The meaning of the DMZ has changed quite a bit over the years. This 2KM wide, mine-ridden space may bisect the Korean Peninsula, but it also serves as one of the most pristine nature preserves in the entire world. Unlike other nature preserves, this literal no-man’s land has allowed many endangered species to flourish in relative peace. There have been reports that the Asian tiger still inhabits this region. With the knowledge of this preserve, Koreans have sort of taken pride in it. So much so that in Korea, one company sells “DMZ Mineral Water.” The image of the DMZ as a space of natural splendor is embodied on the water bottles label. The thoughts of war, division and history are completely removed from the idea of the DMZ as a nature preserve. It’s quite an interesting thought.
So, after looking across this thin strip of nature, I could see the country that the world fears, despises and is also fascinated by. I am staring at a relic of the Cold War. This is one of the remaining pre-9/11 “Good Guys versus Bad Guys” countries. America now fights ideas, strategies and thought, not an evil incarnate in the form of a totalitarian leader. How could a victory over a strategy like terrorism have the same feeling of satisfaction as a VJ-Day parade? How do we even claim victory over ideas? Now, our bad guys aren’t red, but gray. Politics, economics and history now create frenemies and ambiguity to what is just and unjust.
Some people in America are wistful for a time of intense heroics with black and white politics, evil nation-states and their leaders. Nothing is more evident to me than video games like “Modern Warfare 2”, in which a modern Russia invades the US, just like a Cold War fantasy. In another video game, to be released in 2011, North Korea invades and occupies the United States. Called “Homefront,” and written by John Milius, who also wrote the original “Red Dawn,” this first-person shooter pits American rebels in Colorado against a now-unified and mighty KPA. It’s all crazy talk. Here’s the trailer to prove it:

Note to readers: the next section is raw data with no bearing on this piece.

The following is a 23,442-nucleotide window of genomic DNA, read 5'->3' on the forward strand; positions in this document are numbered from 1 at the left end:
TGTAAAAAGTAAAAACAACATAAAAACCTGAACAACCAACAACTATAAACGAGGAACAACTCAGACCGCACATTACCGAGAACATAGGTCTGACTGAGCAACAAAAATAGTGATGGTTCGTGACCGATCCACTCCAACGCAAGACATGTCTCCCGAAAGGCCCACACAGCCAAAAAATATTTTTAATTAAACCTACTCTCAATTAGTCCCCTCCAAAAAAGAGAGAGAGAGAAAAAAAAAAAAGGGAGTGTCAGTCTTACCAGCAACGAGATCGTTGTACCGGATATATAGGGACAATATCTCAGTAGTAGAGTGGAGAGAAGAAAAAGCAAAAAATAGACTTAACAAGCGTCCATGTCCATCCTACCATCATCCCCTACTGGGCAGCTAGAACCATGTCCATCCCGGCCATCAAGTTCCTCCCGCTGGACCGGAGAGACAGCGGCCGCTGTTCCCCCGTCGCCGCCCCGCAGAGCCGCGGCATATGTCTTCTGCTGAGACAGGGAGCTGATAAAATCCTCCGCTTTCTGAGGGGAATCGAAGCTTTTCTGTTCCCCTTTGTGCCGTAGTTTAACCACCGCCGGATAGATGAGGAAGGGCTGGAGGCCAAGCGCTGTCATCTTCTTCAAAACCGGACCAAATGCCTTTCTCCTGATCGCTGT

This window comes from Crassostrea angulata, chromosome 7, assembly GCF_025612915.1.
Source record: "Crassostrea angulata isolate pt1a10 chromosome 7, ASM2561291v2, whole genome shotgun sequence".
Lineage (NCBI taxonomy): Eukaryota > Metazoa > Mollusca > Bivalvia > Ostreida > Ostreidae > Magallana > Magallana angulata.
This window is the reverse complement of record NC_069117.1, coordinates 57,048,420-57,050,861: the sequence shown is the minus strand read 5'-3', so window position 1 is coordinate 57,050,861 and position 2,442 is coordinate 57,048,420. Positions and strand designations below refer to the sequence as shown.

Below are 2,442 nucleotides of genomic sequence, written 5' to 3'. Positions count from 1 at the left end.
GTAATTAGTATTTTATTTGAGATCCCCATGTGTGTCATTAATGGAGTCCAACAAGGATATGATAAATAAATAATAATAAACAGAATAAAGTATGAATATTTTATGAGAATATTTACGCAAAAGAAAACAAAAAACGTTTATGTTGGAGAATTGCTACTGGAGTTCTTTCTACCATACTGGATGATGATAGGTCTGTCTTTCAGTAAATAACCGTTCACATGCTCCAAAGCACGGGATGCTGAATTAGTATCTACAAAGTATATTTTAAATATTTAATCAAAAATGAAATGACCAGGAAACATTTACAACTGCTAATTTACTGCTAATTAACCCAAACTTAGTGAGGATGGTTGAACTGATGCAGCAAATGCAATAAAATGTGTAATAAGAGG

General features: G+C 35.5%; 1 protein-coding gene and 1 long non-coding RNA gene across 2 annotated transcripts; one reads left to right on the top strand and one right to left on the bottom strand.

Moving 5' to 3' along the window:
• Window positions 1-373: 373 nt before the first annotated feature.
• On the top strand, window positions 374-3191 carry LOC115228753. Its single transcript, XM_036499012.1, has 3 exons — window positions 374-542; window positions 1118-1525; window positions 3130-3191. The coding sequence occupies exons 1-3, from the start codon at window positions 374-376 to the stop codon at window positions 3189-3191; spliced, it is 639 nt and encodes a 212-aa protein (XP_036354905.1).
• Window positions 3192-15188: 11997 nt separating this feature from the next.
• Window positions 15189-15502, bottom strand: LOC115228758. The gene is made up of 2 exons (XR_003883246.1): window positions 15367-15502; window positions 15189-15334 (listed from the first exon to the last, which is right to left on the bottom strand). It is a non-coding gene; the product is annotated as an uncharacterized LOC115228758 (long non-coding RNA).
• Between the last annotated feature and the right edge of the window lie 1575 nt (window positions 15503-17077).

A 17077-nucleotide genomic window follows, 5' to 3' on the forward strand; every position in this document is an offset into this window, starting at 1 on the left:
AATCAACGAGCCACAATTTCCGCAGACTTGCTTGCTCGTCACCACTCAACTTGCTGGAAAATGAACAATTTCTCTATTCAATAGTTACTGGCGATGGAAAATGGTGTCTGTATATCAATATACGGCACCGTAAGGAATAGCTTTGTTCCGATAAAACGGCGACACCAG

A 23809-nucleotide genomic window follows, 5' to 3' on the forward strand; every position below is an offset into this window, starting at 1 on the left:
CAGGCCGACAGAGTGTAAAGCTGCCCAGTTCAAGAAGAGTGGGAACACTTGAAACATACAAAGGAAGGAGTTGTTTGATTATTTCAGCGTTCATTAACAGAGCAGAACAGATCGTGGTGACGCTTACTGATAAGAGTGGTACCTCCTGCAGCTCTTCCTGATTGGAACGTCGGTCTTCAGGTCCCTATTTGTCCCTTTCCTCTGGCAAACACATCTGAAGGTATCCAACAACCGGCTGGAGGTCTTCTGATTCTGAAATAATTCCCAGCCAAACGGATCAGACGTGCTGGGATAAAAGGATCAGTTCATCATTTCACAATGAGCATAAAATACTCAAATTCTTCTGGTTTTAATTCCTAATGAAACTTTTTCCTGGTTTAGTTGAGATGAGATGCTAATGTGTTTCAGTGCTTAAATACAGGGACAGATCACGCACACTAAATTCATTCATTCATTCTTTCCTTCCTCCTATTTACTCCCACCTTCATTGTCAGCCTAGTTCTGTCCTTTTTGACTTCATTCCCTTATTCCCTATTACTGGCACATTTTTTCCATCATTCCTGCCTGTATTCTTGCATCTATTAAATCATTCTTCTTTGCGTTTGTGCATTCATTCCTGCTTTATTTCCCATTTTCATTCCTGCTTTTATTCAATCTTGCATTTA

But back to my trip…
Looking across the DMZ, I didn’t see a country that could one day invade the South, all of Asia and the United States. I saw a poor, starving nation trying very hard to save-face against the rest of the world. I saw a nation so poor and entrenched in ludicrous ideology that its leaders would rather have its people starve to death than ask for help, or compromise the tarnished veneer of its military force. That’s where the Propaganda Village comes in.
Almost on the immediate North Korean side of the DMZ stands the world’s tallest flagpole with the blue, white and red DPRK flag waving about. At the base sits a small village, called Gijeongdong, that almost looks like a Christmas model display. There’s a school building, a hospital, several gray late-1950’s Soviet-style housing blocks and an empty road. It’s vacant, lifeless and very odd looking. That’s because nobody actually lives in this village.
The DPRK maintains that 200 families live in Gijeongdong. However, experts and defectors have said that the village is actually empty. It was built at a time after the war when both Koreas were rebuilding after the cease-fire. It was meant to show residents in the South that life in the North was worth defecting for. Electric lighting was installed at a time before most people on either side even had electricity. Supposedly, skeleton crews go through at night and maintain much of the village’s image to make it look clean and nice. To everyone else, it just looks silly.
John is a Technical Success Manager at WP Engine. Before moving to Austin, John lived in South Korea and China for the better part of four years. His life as an amateur Chinese web censorship expert, traveler, map nerd and beer geek can be found on this site.